CR 70:215-230 (2016)  -  DOI: https://doi.org/10.3354/cr01411

Relationships between the evaporative stress index and winter wheat and spring barley yield anomalies in the Czech Republic

Martha C. Anderson1,*, Christopher R. Hain2, Frantisek Jurecka3, Miroslav Trnka3, Petr Hlavinka3, Wayne Dulaney1, Jason A. Otkin4, David Johnson5, Feng Gao1

1Hydrology and Remote Sensing Laboratory, USDA-ARS, Beltsville, MD 20705, USA
2Earth System Science Interdisciplinary Center, University of Maryland, College Park, MD 20742, USA
3Department of Agrosystems and Bioclimatology, Mendel University, 613 00 Brno, Czech Republic
4University of Wisconsin-Madison, Madison, WI 53706, USA
5USDA National Agricultural Statistics Service, Fairfax, VA 22030, USA
*Corresponding author:

ABSTRACT: There is a growing demand for timely, spatially distributed information regarding crop condition and water use to inform agricultural decision making and yield forecasting efforts. Thermal infrared remote sensing of land-surface temperature has proven valuable for mapping evapotranspiration (ET) and crop stress from field to global scales using energy balance models. This is because canopy temperature is strongly regulated by the transpiration flux, which is reduced under stress conditions. This study investigates the utility of an evaporative stress index (ESI), computed using the thermal-based Atmosphere–Land Exchange Inverse (ALEXI) surface energy balance model, for explaining yield variability over the Czech Republic for the period 2002-2014. ESI timeseries, representing standardized anomalies in the actual-to-reference ET ratio and an indicator of vegetation health, are compared with yield data collected for winter wheat and spring barley crops in 32 agricultural districts, comprising a range of climatic conditions within the Czech Republic. Correlations between ESI and yield anomalies vary with climatic region, with strongest correlations identified in the more drought-prone South Moravian districts and weaker relationships in the wetter highlands regions. In most regions, correlations with spring barley yield anomalies exceeded performance for winter wheat. For both crops, correlations peaked during the 1 to 2 mo period prior to the nominal harvest date. These results provide guidance for effective integration of remotely sensed moisture stress indicators within operational yield forecasting systems.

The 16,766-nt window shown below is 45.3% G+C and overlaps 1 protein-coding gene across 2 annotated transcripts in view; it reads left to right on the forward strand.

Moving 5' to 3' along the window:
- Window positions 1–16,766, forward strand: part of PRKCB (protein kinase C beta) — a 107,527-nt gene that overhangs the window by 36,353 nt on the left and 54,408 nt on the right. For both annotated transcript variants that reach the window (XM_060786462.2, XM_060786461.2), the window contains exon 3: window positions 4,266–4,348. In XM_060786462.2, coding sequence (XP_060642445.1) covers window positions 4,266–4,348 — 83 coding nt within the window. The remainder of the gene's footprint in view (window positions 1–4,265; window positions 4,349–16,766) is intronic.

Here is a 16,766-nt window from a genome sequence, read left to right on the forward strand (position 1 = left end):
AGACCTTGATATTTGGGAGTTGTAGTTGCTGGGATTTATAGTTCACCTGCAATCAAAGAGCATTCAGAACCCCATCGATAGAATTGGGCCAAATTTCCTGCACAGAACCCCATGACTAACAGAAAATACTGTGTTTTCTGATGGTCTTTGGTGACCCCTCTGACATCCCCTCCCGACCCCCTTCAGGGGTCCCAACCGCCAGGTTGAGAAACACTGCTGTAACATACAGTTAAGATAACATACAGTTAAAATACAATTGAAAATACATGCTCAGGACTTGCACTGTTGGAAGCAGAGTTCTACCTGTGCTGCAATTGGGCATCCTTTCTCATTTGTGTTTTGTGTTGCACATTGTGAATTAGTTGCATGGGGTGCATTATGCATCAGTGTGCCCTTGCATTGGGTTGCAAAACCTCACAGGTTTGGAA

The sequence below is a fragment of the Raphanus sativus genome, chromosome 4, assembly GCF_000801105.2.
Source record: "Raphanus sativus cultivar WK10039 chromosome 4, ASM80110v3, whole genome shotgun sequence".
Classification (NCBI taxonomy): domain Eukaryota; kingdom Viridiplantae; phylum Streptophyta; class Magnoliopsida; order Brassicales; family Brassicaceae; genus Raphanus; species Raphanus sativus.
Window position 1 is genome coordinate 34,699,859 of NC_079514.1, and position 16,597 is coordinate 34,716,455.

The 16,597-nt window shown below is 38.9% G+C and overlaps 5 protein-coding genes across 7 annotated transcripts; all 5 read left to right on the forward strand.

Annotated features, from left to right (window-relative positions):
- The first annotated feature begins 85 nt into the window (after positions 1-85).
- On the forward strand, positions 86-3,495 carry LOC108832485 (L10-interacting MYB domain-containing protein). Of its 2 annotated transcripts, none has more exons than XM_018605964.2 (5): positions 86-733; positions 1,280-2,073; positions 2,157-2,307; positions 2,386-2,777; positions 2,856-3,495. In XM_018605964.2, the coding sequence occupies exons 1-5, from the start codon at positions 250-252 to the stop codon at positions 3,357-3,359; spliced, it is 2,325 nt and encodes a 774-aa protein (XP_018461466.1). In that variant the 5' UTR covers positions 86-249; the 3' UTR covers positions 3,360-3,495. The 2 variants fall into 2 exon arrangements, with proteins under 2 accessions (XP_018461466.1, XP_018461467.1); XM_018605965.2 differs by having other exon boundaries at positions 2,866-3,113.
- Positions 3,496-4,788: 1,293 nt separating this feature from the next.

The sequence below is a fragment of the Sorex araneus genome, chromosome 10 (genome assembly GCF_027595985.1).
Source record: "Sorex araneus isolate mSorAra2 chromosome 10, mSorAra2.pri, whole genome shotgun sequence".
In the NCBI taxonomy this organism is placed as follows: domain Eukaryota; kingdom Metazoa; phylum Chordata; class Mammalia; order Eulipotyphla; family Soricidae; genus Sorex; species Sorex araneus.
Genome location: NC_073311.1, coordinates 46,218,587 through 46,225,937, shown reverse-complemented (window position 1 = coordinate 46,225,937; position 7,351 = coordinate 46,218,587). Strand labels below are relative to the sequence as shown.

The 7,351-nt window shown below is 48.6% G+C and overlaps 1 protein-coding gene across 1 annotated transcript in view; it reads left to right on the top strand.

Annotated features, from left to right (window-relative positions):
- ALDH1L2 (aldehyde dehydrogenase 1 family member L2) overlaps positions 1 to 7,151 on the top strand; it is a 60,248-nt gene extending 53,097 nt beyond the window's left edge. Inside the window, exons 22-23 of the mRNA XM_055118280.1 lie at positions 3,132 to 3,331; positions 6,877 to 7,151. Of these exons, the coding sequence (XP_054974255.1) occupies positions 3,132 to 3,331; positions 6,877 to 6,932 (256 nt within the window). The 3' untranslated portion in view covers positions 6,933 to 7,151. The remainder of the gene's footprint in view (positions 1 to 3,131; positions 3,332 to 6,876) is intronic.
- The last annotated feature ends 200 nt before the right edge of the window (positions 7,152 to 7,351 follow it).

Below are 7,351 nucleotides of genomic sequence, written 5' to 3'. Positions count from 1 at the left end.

KEY WORDS: Evapotranspiration · Drought · Agriculture · Remote sensing · Crop yields · Czech Republic


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Cite this article as: Anderson MC, Hain CR, Jurecka F, Trnka M and others (2016) Relationships between the evaporative stress index and winter wheat and spring barley yield anomalies in the Czech Republic. Clim Res 70:215-230. https://doi.org/10.3354/cr01411

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